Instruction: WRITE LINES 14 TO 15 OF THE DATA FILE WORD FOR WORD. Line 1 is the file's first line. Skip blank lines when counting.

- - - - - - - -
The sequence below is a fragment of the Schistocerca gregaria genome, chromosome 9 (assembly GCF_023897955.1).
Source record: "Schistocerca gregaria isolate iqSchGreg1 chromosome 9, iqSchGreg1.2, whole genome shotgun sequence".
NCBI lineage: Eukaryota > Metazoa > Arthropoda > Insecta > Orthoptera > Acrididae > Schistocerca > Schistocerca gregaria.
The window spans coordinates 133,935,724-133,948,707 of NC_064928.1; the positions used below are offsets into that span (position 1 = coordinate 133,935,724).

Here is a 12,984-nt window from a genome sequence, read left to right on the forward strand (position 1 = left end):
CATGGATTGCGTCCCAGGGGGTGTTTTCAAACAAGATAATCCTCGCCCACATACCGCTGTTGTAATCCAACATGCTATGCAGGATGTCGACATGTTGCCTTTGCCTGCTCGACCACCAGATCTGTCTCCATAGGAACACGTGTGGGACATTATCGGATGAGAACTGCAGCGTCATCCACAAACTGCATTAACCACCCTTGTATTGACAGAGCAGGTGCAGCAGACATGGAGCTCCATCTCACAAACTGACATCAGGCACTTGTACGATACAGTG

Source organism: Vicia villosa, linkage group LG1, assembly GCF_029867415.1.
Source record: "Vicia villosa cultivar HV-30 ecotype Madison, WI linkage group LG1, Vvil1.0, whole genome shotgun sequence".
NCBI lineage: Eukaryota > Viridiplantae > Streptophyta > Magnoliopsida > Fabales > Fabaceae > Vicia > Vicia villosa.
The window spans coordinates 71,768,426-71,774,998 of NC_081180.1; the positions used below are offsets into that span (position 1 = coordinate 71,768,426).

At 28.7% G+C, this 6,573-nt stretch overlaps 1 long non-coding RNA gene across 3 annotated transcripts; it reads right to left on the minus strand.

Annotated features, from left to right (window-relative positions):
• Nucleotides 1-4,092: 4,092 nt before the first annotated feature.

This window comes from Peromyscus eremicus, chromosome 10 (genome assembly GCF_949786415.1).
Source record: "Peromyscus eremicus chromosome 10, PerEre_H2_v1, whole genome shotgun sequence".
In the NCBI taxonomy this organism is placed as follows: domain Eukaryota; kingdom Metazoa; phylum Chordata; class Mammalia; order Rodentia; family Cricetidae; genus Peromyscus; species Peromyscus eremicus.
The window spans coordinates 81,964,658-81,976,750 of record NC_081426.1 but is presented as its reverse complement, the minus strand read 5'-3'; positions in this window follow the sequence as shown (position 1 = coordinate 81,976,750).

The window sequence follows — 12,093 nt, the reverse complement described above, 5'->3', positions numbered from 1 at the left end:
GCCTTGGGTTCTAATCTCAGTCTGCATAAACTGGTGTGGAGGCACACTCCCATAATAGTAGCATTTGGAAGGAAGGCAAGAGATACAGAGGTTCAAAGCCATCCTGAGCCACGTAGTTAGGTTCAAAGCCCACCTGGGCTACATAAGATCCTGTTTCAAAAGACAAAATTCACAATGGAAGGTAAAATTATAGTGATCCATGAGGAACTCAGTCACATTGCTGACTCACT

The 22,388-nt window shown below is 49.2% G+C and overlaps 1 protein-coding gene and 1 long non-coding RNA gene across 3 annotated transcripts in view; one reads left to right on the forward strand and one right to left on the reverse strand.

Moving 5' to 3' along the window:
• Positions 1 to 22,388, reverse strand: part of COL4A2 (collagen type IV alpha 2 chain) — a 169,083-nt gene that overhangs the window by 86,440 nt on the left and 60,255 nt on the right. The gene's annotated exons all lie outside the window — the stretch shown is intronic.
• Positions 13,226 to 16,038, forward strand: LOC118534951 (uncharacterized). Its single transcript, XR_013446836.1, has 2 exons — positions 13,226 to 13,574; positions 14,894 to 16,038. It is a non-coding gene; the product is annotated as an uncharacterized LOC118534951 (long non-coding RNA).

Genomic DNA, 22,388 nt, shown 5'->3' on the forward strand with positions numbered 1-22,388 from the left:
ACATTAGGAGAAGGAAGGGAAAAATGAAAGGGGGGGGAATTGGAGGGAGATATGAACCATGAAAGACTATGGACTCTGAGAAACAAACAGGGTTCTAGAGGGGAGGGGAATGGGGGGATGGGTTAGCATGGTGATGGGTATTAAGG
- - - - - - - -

This window comes from Peromyscus eremicus, chromosome 10 (genome assembly GCF_949786415.1).
Source record: "Peromyscus eremicus chromosome 10, PerEre_H2_v1, whole genome shotgun sequence".